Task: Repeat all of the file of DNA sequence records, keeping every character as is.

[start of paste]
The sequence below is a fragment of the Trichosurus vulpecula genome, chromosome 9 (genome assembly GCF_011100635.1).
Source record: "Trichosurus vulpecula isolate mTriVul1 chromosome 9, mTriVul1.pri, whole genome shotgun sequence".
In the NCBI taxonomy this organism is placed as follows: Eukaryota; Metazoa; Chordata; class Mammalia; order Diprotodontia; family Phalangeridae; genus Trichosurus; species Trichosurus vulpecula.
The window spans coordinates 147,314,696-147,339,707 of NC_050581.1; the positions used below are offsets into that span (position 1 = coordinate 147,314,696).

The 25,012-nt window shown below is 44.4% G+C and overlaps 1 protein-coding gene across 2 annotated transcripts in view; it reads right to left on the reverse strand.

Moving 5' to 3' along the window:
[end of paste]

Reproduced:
The sequence below is a fragment of the Trichosurus vulpecula genome, chromosome 9 (genome assembly GCF_011100635.1).
Source record: "Trichosurus vulpecula isolate mTriVul1 chromosome 9, mTriVul1.pri, whole genome shotgun sequence".
In the NCBI taxonomy this organism is placed as follows: Eukaryota; Metazoa; Chordata; class Mammalia; order Diprotodontia; family Phalangeridae; genus Trichosurus; species Trichosurus vulpecula.
The window spans coordinates 147,314,696-147,339,707 of NC_050581.1; the positions used below are offsets into that span (position 1 = coordinate 147,314,696).

The 25,012-nt window shown below is 44.4% G+C and overlaps 1 protein-coding gene across 2 annotated transcripts in view; it reads right to left on the reverse strand.

Moving 5' to 3' along the window: